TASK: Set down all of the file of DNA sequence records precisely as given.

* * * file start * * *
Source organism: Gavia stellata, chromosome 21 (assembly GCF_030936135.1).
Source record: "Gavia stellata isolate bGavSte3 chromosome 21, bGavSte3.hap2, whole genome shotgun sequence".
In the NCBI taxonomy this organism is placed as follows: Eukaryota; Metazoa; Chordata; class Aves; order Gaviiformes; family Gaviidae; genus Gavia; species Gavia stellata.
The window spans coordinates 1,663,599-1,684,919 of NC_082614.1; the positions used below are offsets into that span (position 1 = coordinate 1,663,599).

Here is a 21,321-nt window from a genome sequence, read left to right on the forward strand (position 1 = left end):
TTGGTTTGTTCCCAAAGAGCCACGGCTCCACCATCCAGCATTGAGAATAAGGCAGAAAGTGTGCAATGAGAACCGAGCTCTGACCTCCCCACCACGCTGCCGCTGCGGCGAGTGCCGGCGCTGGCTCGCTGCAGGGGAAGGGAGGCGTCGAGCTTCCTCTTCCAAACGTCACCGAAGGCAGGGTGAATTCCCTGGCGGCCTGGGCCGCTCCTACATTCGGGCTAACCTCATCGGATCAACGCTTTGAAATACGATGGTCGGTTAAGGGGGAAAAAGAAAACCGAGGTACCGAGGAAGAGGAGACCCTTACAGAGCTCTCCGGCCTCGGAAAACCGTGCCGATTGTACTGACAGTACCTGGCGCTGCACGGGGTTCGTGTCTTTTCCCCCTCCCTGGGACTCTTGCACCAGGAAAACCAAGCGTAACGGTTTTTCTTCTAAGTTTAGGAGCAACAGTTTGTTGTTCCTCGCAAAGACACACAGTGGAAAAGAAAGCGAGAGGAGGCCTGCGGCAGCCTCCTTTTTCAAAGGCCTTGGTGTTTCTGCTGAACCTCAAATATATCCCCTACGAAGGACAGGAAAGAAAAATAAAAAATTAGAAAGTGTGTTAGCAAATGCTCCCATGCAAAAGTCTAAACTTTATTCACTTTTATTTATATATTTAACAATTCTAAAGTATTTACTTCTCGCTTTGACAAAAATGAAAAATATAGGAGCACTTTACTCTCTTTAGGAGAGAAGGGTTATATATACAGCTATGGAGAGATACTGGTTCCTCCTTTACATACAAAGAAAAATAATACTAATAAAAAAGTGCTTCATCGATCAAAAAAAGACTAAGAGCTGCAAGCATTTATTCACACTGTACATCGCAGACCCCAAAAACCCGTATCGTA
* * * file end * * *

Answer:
Source organism: Gavia stellata, chromosome 21 (assembly GCF_030936135.1).
Source record: "Gavia stellata isolate bGavSte3 chromosome 21, bGavSte3.hap2, whole genome shotgun sequence".
In the NCBI taxonomy this organism is placed as follows: Eukaryota; Metazoa; Chordata; class Aves; order Gaviiformes; family Gaviidae; genus Gavia; species Gavia stellata.
The window spans coordinates 1,663,599-1,684,919 of NC_082614.1; the positions used below are offsets into that span (position 1 = coordinate 1,663,599).

Here is a 21,321-nt window from a genome sequence, read left to right on the forward strand (position 1 = left end):
TTGGTTTGTTCCCAAAGAGCCACGGCTCCACCATCCAGCATTGAGAATAAGGCAGAAAGTGTGCAATGAGAACCGAGCTCTGACCTCCCCACCACGCTGCCGCTGCGGCGAGTGCCGGCGCTGGCTCGCTGCAGGGGAAGGGAGGCGTCGAGCTTCCTCTTCCAAACGTCACCGAAGGCAGGGTGAATTCCCTGGCGGCCTGGGCCGCTCCTACATTCGGGCTAACCTCATCGGATCAACGCTTTGAAATACGATGGTCGGTTAAGGGGGAAAAAGAAAACCGAGGTACCGAGGAAGAGGAGACCCTTACAGAGCTCTCCGGCCTCGGAAAACCGTGCCGATTGTACTGACAGTACCTGGCGCTGCACGGGGTTCGTGTCTTTTCCCCCTCCCTGGGACTCTTGCACCAGGAAAACCAAGCGTAACGGTTTTTCTTCTAAGTTTAGGAGCAACAGTTTGTTGTTCCTCGCAAAGACACACAGTGGAAAAGAAAGCGAGAGGAGGCCTGCGGCAGCCTCCTTTTTCAAAGGCCTTGGTGTTTCTGCTGAACCTCAAATATATCCCCTACGAAGGACAGGAAAGAAAAATAAAAAATTAGAAAGTGTGTTAGCAAATGCTCCCATGCAAAAGTCTAAACTTTATTCACTTTTATTTATATATTTAACAATTCTAAAGTATTTACTTCTCGCTTTGACAAAAATGAAAAATATAGGAGCACTTTACTCTCTTTAGGAGAGAAGGGTTATATATACAGCTATGGAGAGATACTGGTTCCTCCTTTACATACAAAGAAAAATAATACTAATAAAAAAGTGCTTCATCGATCAAAAAAAGACTAAGAGCTGCAAGCATTTATTCACACTGTACATCGCAGACCCCAAAAACCCGTATCGTA